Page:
A member of the local chapter of the Sons of Norway hands out traditional Christmas treats to participants

Learning about winter celebrations from around the world

AFFNO along with the Museum of Northern BC hosted their first multicultural celebration of winter festivals from around the world.

L’Association des Francophones et Francophiles du Nord-Ouest (The Northwest Association of  Francophones and Francophiles, or AFFNO)  along with the Museum of Northern BC hosted their first multicultural celebration of winter festivals from around the world, which they hope will become an annual event after this year.

The event was held last Saturday in the ceremonial room at the back of the museum and gathered a crowed of at least 50 people who wanted to explore the different winter traditions of the cultural groups that make up Prince Rupert.

While there are many different cultural communities in Prince Rupert, this event only had four of them  largely because of time restraints in the planning process. According to Patrick Witwicki from AFFNO, the group practically threw the event together with only two months to go from the idea for it to making it a reality.

The four cultures that were showcased was French, Tsimshian First Nation, Portuguese and Norwegian. Each culture set up a display in the venue to show participants the different aspects of their culture’s winter celebrations, such as crafts and decorations. There was also supposed to be participation by the Indo-Canadian community, but they had to cancel.

But the real crowd pleaser was the food.

Each culture had brought samples of the different winter treats from each culture. The Tsimshian table had fried bread and soap berries to try, the French and Portuguese tables had pastries. And while the Norwegian table didn’t have Lutefisk  (fish preserved by soaking it in lye) which is apparently a winter tradition in Norway but they did have many other treats for people to try.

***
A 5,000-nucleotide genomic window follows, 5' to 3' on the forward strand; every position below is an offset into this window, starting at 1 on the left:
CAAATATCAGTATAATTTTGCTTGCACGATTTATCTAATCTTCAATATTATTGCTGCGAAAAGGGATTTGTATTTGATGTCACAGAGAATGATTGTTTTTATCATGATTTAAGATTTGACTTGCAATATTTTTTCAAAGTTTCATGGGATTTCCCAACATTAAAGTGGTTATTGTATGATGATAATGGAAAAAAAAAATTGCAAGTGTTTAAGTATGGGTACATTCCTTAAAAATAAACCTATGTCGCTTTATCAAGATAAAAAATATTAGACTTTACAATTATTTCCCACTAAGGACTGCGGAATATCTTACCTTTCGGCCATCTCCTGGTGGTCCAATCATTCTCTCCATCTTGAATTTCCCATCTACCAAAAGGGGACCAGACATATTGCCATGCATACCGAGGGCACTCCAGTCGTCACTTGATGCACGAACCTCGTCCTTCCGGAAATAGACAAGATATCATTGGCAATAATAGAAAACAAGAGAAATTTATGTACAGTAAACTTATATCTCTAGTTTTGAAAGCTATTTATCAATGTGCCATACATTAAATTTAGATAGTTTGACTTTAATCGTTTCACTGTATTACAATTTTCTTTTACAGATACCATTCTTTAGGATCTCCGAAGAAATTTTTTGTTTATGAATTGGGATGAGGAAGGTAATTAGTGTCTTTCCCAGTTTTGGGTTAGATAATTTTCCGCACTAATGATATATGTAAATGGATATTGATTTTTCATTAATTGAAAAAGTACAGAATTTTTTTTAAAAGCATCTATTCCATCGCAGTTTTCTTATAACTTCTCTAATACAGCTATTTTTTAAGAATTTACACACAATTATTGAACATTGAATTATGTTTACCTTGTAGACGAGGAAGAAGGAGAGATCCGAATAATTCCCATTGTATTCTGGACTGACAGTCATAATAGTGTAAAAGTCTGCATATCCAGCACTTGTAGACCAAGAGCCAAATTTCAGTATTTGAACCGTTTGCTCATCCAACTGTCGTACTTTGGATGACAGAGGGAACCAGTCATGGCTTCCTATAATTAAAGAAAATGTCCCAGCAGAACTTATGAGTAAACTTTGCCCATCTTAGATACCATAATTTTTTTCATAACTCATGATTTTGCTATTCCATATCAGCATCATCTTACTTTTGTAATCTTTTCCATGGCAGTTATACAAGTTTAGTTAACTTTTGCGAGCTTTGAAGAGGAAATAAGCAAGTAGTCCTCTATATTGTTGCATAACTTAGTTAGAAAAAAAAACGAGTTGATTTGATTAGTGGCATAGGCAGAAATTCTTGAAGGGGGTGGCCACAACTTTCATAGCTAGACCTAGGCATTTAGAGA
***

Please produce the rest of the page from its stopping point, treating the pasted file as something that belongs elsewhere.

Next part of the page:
Each group was also given time to stand up in front of the crowd and explain how their culture became part of Prince Rupert and to show  what their Christmas-time traditions are.

For the First Nations portion, a troupe of dancers and drummers performed Gwiisamlilk Giigolth mask dancing from long ago for the crowd. During the French portion Pierrot Fillion sang the song Lesétoiles Filantes while playing his acoustic guitar.

Witwicki says that he considers the event a success. The event was funded largely by grant money from the Citizenship and Immigration department of the Federal government. He’s hoping that this will become a yearly event and that more than just four groups will participate next year.

“We are definitely interested in doing this again. Now that we’ve done one, we’re confident more cultural associations will want to participate next year,” says Witwicki.

Just Posted

Intertidal Music Festival wrap up

Video and photos from the full-day festival held at the North Pacific Cannery in Port Edward, B.C.

North West softball team wins gold at BC Summer Games

Two Prince Rupert players were on the Zone 7 boys U-16 team that went 5-0 in the tournament

Longtime vice-principal Kevin Leach resigns from Charles Hays Secondary

Aja Lihou takes on new role as vice-principal at the high school in Prince Rupert

Big wrestling from a small town

Aaron Roubicek wants to put Prince Rupert on the map at the BC Summer Games

WEB POLL: Are you guilty of foodwaste at home?

B.C. food retailers are trying to change people’s behaviour to reduce food waste

BC Games: Day 3 wrap and closing ceremonies

The torch in the Cowichan Valley has been extinguished as Fort St. John gets ready to host the 2020 BC Winter Games

Newspaper carriers wanted!

Contact The Northern View today to find out how you can become a part of our team

Police confirm girl, 8 others injured in Toronto shooting; shooter dead

Paramedics said many of the victims in Danforth, including a child, were rushed to trauma centres

Why do they do it? Coaches guide kids to wins, personal bests at the BC Games

Behind the 2,300 B.C. athletes are the 450 coaches who dedicate time to help train, compete

Government sets full-time salary range for Justin Trudeau’s nanny

At its top range, the order works out to a rate of $21.79 per hour, assuming a 40-hour work week

Lower Mainland teams battle for baseball gold at BC Games

Vancouver Coastal squeaked out a 3-2 win against Fraser Valley

The Northern Secwepemc te Qelmucw people signed an agreement-in-principle with the B.C. government

The signing ceremony, at the Eliza Archie Memorial School, was 25 years in the making

ZONE 8: Williams Lake’s Gabby Knox is a 2nd-generation BC Games competitor

Both parents competed in softball, but Knox is making waves in the pool

Canada to resettle dozens of White Helmets and their families from Syria

There are fears the volunteers would become a target for government troops

Most Read